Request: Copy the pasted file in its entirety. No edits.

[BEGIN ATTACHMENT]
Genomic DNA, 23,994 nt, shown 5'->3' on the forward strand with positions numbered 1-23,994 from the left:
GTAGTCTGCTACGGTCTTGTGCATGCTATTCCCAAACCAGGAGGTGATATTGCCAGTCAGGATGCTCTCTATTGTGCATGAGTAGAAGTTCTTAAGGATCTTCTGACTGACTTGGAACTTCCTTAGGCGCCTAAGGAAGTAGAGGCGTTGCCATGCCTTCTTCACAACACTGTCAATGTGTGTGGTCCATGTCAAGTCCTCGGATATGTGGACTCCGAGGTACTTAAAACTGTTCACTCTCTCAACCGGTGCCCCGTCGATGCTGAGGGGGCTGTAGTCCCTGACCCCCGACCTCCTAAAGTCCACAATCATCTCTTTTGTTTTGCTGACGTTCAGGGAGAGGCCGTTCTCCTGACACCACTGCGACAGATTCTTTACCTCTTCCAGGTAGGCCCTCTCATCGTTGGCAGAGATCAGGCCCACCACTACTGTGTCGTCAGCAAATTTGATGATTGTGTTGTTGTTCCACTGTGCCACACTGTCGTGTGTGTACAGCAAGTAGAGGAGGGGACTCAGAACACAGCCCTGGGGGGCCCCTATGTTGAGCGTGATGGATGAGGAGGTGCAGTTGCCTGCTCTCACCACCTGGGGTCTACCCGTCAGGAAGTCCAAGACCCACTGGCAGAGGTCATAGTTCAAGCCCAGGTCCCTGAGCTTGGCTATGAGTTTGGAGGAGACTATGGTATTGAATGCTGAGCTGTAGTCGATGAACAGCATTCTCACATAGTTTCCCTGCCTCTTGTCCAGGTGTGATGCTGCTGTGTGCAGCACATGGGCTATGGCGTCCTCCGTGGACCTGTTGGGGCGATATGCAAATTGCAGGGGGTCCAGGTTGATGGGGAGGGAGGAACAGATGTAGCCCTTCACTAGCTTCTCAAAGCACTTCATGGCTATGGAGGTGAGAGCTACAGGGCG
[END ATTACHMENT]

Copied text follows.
Genomic DNA, 23,994 nt, shown 5'->3' on the forward strand with positions numbered 1-23,994 from the left:
GTAGTCTGCTACGGTCTTGTGCATGCTATTCCCAAACCAGGAGGTGATATTGCCAGTCAGGATGCTCTCTATTGTGCATGAGTAGAAGTTCTTAAGGATCTTCTGACTGACTTGGAACTTCCTTAGGCGCCTAAGGAAGTAGAGGCGTTGCCATGCCTTCTTCACAACACTGTCAATGTGTGTGGTCCATGTCAAGTCCTCGGATATGTGGACTCCGAGGTACTTAAAACTGTTCACTCTCTCAACCGGTGCCCCGTCGATGCTGAGGGGGCTGTAGTCCCTGACCCCCGACCTCCTAAAGTCCACAATCATCTCTTTTGTTTTGCTGACGTTCAGGGAGAGGCCGTTCTCCTGACACCACTGCGACAGATTCTTTACCTCTTCCAGGTAGGCCCTCTCATCGTTGGCAGAGATCAGGCCCACCACTACTGTGTCGTCAGCAAATTTGATGATTGTGTTGTTGTTCCACTGTGCCACACTGTCGTGTGTGTACAGCAAGTAGAGGAGGGGACTCAGAACACAGCCCTGGGGGGCCCCTATGTTGAGCGTGATGGATGAGGAGGTGCAGTTGCCTGCTCTCACCACCTGGGGTCTACCCGTCAGGAAGTCCAAGACCCACTGGCAGAGGTCATAGTTCAAGCCCAGGTCCCTGAGCTTGGCTATGAGTTTGGAGGAGACTATGGTATTGAATGCTGAGCTGTAGTCGATGAACAGCATTCTCACATAGTTTCCCTGCCTCTTGTCCAGGTGTGATGCTGCTGTGTGCAGCACATGGGCTATGGCGTCCTCCGTGGACCTGTTGGGGCGATATGCAAATTGCAGGGGGTCCAGGTTGATGGGGAGGGAGGAACAGATGTAGCCCTTCACTAGCTTCTCAAAGCACTTCATGGCTATGGAGGTGAGAGCTACAGGGCG